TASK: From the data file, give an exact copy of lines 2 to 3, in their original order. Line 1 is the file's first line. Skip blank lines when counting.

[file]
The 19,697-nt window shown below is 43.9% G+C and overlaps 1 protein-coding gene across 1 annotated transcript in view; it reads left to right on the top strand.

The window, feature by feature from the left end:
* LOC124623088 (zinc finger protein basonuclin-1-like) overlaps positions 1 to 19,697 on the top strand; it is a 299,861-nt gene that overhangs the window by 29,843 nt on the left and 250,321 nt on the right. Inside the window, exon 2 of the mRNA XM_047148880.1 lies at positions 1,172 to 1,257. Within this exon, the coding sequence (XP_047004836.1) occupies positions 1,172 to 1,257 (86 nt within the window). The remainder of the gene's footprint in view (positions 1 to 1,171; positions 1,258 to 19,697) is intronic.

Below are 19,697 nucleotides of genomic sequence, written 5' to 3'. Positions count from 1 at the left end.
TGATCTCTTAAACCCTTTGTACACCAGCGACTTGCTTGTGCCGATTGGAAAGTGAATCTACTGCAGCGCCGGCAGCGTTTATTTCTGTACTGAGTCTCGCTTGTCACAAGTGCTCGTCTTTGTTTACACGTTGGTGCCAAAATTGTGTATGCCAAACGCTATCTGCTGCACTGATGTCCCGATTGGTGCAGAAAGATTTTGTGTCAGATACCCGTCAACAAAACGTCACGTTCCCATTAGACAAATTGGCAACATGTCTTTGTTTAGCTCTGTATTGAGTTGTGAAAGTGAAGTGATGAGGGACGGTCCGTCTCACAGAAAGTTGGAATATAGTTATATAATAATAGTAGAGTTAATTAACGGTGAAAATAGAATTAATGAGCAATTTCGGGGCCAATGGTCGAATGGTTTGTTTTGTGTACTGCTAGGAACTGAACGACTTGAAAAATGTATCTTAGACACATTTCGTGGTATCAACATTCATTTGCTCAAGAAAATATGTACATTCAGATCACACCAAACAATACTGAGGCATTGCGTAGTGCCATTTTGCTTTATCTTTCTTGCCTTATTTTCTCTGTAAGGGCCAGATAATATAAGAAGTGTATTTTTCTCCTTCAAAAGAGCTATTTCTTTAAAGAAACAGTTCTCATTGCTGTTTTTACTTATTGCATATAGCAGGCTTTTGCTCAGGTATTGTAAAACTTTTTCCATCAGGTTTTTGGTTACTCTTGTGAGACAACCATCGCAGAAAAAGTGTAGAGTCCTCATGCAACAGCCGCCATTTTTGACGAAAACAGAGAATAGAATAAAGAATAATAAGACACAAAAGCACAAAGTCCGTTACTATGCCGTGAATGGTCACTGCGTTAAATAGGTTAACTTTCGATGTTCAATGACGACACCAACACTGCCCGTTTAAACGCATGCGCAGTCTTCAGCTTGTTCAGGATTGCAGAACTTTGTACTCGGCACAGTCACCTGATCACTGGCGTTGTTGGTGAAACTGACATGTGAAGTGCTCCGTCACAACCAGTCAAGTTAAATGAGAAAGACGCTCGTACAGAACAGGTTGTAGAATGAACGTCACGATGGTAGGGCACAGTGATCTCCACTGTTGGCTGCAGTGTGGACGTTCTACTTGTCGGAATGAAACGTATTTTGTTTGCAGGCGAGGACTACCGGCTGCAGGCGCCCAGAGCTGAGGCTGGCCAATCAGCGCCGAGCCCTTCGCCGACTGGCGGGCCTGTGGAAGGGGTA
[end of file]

The window, feature by feature from the left end:
* LOC124623088 (zinc finger protein basonuclin-1-like) overlaps positions 1 to 19,697 on the top strand; it is a 299,861-nt gene that overhangs the window by 29,843 nt on the left and 250,321 nt on the right. Inside the window, exon 2 of the mRNA XM_047148880.1 lies at positions 1,172 to 1,257. Within this exon, the coding sequence (XP_047004836.1) occupies positions 1,172 to 1,257 (86 nt within the window). The remainder of the gene's footprint in view (positions 1 to 1,171; positions 1,258 to 19,697) is intronic.